Date on Master's Thesis/Doctoral Dissertation


Document Type

Doctoral Dissertation

Degree Name

Ph. D.


Psychological and Brain Sciences

Degree Program

Experimental Psychology, PhD

Committee Chair

Mervis, Carolyn

Committee Co-Chair (if applicable)

Pani, John R.

Committee Member

Pani, John R.

Committee Member

Cashon, Cara H.

Committee Member

Smith, Alan

Committee Member

Velleman, Shelley

Author's Keywords

articulation; Williams syndrome; 7q11.23 duplication syndrome; phonological; articulatory pattern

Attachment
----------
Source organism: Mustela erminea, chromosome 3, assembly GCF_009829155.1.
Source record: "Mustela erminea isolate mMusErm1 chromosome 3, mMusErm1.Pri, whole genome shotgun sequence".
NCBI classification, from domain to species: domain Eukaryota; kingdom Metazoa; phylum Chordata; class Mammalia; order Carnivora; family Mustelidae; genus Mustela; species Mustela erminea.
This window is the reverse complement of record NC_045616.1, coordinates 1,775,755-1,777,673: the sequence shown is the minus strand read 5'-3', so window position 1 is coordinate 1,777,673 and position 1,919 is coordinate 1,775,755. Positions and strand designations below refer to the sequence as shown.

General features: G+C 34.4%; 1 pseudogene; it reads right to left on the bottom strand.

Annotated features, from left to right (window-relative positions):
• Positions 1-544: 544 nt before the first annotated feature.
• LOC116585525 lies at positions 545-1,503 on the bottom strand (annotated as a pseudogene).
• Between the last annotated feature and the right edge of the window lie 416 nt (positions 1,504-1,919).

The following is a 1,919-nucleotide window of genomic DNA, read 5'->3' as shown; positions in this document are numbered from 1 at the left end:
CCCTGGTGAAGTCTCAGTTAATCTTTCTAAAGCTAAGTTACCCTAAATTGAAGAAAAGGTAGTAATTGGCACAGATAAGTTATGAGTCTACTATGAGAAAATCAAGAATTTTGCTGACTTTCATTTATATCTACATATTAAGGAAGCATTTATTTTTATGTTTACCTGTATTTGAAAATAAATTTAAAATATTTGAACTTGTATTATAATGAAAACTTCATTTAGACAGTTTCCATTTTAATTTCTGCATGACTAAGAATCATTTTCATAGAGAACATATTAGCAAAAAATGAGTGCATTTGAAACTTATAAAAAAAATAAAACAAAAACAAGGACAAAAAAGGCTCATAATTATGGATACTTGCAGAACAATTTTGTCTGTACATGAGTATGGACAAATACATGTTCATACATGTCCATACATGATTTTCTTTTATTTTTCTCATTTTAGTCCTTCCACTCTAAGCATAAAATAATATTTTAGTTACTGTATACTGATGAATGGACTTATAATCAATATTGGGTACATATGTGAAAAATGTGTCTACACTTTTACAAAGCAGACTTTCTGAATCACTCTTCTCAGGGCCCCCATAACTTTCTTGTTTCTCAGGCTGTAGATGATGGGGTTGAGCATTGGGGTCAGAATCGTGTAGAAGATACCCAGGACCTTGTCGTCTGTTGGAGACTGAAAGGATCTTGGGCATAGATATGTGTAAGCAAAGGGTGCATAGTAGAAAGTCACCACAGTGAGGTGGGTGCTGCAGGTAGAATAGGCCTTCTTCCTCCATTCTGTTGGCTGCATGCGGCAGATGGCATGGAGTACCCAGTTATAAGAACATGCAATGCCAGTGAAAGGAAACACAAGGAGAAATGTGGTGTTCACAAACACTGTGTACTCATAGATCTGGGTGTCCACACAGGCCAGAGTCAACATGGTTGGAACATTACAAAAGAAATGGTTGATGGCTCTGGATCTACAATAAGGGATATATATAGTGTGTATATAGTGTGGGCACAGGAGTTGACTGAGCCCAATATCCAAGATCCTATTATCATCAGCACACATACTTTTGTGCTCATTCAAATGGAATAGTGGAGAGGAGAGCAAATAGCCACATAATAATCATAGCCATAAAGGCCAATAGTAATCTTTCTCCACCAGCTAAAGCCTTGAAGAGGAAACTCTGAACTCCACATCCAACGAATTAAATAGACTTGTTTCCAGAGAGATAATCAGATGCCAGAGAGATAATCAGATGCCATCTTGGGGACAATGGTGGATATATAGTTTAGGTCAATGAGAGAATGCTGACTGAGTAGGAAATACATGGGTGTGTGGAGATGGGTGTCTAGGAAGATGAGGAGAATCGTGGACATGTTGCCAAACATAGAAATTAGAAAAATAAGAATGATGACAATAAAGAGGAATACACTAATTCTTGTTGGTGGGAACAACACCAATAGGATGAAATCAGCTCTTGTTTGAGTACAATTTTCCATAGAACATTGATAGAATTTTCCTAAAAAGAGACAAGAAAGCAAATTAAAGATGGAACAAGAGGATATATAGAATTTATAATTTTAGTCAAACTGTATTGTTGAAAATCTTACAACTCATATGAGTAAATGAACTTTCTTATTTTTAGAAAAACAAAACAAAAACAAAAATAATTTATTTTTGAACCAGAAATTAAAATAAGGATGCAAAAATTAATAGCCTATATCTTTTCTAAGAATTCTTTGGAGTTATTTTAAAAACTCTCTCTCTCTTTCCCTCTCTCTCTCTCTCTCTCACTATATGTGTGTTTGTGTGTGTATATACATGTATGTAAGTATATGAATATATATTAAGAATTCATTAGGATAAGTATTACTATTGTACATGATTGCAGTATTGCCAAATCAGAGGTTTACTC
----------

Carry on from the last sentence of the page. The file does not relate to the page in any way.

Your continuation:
Williams syndrome (WS) and 7q11.23 duplication syndrome (Dup7) are associated with communication disorders (Huffman et al., 2013). However, articulatory accuracy has not been systematically examined in these populations. The dissertation involved two studies. Using standardized citation assessment, Study 1 addressed articulatory accuracy with regard to age norms and differences between groups. Results indicated that for both groups, (a) consonant accuracy was significantly below expectations, (b) older children pronounced consonants with significantly better accuracy than younger children, (c) children with IQs at or above 70 earned significantly higher articulation standard scores, and (d) for particular groups of consonant sounds, arranged as a function of features of articulation, significant differences were found across consonant groups for (c.1) expected period of acquisition in development, (c.2) articulatory place of production, (c.3) articulatory manner of production, and (c.4) movement transition across consonants within clusters. Study 2 addressed variance relations among speech articulatory accuracy, phonological processing, and particular cognitive and linguistic measures. Articulatory accuracy was shown moderately, to strongly, related to each study variable. For the children with WS, articulatory accuracy contributed unique variance to phonological processing beyond that contributed by verbal short-term memory, spatial ability, and the combined factor of lexical understanding and use. Overall, the results showed children in both groups were significant delayed in consonantal development. Patterns of articulatory accuracy did not differ greatly from those of younger, typically developing children. Furthermore, the findings demonstrated positive relations among articulatory accuracy, phonological processing, intellectual abilities, and vocabulary abilities for children with these syndromes.